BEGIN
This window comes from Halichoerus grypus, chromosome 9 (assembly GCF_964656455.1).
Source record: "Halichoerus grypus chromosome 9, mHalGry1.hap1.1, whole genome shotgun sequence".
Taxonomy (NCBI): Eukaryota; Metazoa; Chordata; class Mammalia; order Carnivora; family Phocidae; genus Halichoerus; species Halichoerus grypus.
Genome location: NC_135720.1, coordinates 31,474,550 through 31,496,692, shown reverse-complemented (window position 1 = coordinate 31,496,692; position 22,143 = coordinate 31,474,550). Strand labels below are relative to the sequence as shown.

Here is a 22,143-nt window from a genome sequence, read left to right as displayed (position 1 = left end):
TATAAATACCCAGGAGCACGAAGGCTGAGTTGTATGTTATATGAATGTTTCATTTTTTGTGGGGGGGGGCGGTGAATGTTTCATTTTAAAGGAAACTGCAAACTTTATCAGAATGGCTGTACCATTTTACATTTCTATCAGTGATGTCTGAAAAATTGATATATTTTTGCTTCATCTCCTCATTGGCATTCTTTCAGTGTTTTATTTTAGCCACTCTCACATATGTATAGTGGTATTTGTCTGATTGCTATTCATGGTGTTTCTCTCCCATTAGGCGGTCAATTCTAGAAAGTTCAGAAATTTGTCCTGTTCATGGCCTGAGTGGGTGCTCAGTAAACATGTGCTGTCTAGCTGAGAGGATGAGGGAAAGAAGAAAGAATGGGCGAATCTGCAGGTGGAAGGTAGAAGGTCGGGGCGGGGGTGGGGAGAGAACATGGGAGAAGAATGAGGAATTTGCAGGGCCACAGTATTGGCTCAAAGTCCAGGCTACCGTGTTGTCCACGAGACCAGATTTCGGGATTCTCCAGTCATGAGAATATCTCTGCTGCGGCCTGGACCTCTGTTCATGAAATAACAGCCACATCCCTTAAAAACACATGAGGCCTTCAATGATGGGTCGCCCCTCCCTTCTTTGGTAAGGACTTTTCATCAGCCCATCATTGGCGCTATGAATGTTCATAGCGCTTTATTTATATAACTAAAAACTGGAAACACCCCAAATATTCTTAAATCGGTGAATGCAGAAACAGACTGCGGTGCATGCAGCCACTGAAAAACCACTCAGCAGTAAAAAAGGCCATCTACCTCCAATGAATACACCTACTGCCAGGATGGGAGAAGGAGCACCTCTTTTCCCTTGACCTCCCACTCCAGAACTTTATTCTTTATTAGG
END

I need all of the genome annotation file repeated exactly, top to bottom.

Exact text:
This window comes from Halichoerus grypus, chromosome 9 (assembly GCF_964656455.1).
Source record: "Halichoerus grypus chromosome 9, mHalGry1.hap1.1, whole genome shotgun sequence".
Taxonomy (NCBI): Eukaryota; Metazoa; Chordata; class Mammalia; order Carnivora; family Phocidae; genus Halichoerus; species Halichoerus grypus.
Genome location: NC_135720.1, coordinates 31,474,550 through 31,496,692, shown reverse-complemented (window position 1 = coordinate 31,496,692; position 22,143 = coordinate 31,474,550). Strand labels below are relative to the sequence as shown.

Here is a 22,143-nt window from a genome sequence, read left to right as displayed (position 1 = left end):
TATAAATACCCAGGAGCACGAAGGCTGAGTTGTATGTTATATGAATGTTTCATTTTTTGTGGGGGGGGGCGGTGAATGTTTCATTTTAAAGGAAACTGCAAACTTTATCAGAATGGCTGTACCATTTTACATTTCTATCAGTGATGTCTGAAAAATTGATATATTTTTGCTTCATCTCCTCATTGGCATTCTTTCAGTGTTTTATTTTAGCCACTCTCACATATGTATAGTGGTATTTGTCTGATTGCTATTCATGGTGTTTCTCTCCCATTAGGCGGTCAATTCTAGAAAGTTCAGAAATTTGTCCTGTTCATGGCCTGAGTGGGTGCTCAGTAAACATGTGCTGTCTAGCTGAGAGGATGAGGGAAAGAAGAAAGAATGGGCGAATCTGCAGGTGGAAGGTAGAAGGTCGGGGCGGGGGTGGGGAGAGAACATGGGAGAAGAATGAGGAATTTGCAGGGCCACAGTATTGGCTCAAAGTCCAGGCTACCGTGTTGTCCACGAGACCAGATTTCGGGATTCTCCAGTCATGAGAATATCTCTGCTGCGGCCTGGACCTCTGTTCATGAAATAACAGCCACATCCCTTAAAAACACATGAGGCCTTCAATGATGGGTCGCCCCTCCCTTCTTTGGTAAGGACTTTTCATCAGCCCATCATTGGCGCTATGAATGTTCATAGCGCTTTATTTATATAACTAAAAACTGGAAACACCCCAAATATTCTTAAATCGGTGAATGCAGAAACAGACTGCGGTGCATGCAGCCACTGAAAAACCACTCAGCAGTAAAAAAGGCCATCTACCTCCAATGAATACACCTACTGCCAGGATGGGAGAAGGAGCACCTCTTTTCCCTTGACCTCCCACTCCAGAACTTTATTCTTTATTAGG